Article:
IBM is forming a medical imaging collaborative that will leverage cognitive computing to extract insights from unstructured imaging data.
The collaborative, announced on Wednesday, will use the Watson Health platform as a basis, and already includes 16 health systems, academic medical centers, ambulatory radiology providers and imaging technology vendors.
Members of the collaborative see a wide array of possibilities for study, including breast, lung and other cancers; diabetes; eye health, brain disease; and heart disease and related conditions, such as stroke.
The initiative is the latest effort to build on the artificial intelligence capabilities of IBM Watson Health, further building the case for using advanced computing capabilities in healthcare. As work continues on bringing cognitive computing to imaging procedures, the initiative will give IBM Watson Health an opportunity to show the applicability of its technology in real-life settings.
By using computing power to analyze data-rich images, and combining it with data from other sources, participants in the collaborative want to use that intelligence to make personalized care decisions for specific patients. Beyond that, the members hope to gather data that will make the platform “smarter” and better able to bring benefits to treating broader patient populations.
Data that will combined with imaging studies could come from electronic health records; radiology and pathology reports; lab results; physicians’ progress notes; medical journals; clinical care guidelines and published outcomes studies.
Members of the collaborative include:
- Academic medical centers: Eastern Virginia Medical School.
- Ambulatory radiology providers: Radiology Associates of South Florida.
- Providers: Anne Arundel Medical Center; Baptist Health South Florida; Sentara Healthcare; Sheridan Healthcare; UC San Diego Health; University of Miami Health System; University of Vermont Health Network.
- Imaging companies: Agfa HealthCare; Hologic Inc.; ifa systems AG; inoveon; Topcon; vRad; and Merge Healthcare, an IBM company.
Initial plans include providing training on Watson and evaluating potential new offerings in a variety of patient care environments, ranging from stand-alone ambulatory settings to integrated health delivery networks. By doing so, the collaborative plans to gather data based on diverse real-world experience and to share findings to inform how the medical community might reduce operational and financial inefficiencies, improve physician workflows and adopt a patient-focused approach to improve care and outcomes.
Further, medical experts could determine how to integrate Watson into the existing health IT systems of the imaging technology companies in the collaborative. For example, integrating with electronic health records and picture archiving and communication systems (PACS) can help show how best to deliver cognitive insights to providers within existing clinical workflows.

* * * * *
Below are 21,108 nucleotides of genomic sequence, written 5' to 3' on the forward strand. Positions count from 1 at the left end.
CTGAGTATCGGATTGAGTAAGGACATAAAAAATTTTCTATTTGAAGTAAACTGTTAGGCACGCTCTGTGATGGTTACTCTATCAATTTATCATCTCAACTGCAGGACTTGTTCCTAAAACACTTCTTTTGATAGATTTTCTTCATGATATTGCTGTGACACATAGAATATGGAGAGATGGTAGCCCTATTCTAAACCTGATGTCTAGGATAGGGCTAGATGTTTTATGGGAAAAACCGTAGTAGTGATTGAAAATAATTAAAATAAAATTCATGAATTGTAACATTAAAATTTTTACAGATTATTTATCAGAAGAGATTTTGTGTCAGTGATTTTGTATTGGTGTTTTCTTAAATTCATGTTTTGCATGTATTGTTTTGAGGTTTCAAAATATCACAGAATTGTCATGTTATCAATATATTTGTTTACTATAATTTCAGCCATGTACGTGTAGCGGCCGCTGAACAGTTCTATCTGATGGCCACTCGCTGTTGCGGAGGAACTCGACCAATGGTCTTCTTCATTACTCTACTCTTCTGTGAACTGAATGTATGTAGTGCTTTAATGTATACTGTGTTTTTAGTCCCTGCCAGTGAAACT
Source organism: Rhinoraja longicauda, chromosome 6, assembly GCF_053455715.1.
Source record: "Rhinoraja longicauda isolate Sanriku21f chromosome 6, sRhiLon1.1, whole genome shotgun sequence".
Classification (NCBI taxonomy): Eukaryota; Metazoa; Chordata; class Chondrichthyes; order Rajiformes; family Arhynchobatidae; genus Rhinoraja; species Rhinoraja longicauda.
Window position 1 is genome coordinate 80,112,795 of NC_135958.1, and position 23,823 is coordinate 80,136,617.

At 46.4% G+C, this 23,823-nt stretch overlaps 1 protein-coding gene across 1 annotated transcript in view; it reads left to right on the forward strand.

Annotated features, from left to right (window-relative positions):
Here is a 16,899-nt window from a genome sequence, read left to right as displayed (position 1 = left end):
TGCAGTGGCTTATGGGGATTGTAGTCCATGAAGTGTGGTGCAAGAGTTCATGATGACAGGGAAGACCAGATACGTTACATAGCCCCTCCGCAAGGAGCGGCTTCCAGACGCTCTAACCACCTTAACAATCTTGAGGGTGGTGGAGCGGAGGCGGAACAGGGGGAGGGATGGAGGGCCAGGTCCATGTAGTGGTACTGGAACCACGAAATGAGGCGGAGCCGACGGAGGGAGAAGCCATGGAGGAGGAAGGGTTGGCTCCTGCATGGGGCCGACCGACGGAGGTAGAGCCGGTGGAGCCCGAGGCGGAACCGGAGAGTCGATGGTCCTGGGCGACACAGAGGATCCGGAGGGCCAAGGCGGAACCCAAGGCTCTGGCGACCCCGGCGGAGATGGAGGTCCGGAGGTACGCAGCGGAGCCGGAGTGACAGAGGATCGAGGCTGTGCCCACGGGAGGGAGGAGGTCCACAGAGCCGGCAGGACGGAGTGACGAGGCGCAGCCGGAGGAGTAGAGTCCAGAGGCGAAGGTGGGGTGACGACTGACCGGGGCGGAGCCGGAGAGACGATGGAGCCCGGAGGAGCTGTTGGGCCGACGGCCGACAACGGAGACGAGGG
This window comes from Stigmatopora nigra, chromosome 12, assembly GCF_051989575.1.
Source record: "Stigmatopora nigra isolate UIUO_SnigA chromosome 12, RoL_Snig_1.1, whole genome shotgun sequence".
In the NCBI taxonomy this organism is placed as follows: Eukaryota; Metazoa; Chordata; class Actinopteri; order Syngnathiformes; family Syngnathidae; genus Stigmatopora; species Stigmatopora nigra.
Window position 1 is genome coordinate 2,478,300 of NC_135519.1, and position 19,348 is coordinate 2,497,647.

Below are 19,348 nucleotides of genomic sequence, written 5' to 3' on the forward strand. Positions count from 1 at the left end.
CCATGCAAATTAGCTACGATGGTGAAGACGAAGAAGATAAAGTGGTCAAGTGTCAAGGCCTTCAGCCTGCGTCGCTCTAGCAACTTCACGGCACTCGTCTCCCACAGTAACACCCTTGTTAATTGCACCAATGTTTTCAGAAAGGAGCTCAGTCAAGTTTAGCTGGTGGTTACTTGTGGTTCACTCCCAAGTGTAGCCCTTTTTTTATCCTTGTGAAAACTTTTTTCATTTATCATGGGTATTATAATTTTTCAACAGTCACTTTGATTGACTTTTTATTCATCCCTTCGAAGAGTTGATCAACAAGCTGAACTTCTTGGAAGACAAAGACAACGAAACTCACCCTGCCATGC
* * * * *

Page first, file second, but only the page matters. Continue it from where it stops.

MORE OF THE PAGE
“There is strong potential for systems like Watson to help to make radiologists more productive, diagnoses more accurate, decisions more sound, and costs more manageable,” said Nadim Michel Daher, a medical imaging and informatics analyst for Frost & Sullivan. “This is the type of collaborative initiative needed to produce the real-world evidence and examples to advance the field of medical imaging and address patient care needs across large and growing disease states.”
“With the ability to draw insights from massive volumes of integrated structured and unstructured data sources, cognitive computing could transform how clinicians diagnose, treat and monitor patients,” said Anne Le Grand, who recently joined IBM as vice president of Imaging for Watson Health. “Through the medical imaging collaborative, Watson may create opportunities for clinicians to extract greater insights and value from imaging data while better managing costs.”
“Healthcare systems are under enormous pressure to improve productivity, and the combined expertise of the members of the collaborative has the capability to harness the untapped power of technology to deliver the gains that have so far only been achieved in isolated use cases,” says James Jay, vice president of imaging IT and integrated care solutions at Agfa HealthCare. “Together we will look for ways to advance our customers' ability to leverage the analytics power of Watson united with our own Enterprise Imaging platform. We will be diving into specific use cases to turn the power of big data into real, tangible applications focused on specific improvements in either speed or accuracy of decisions.”
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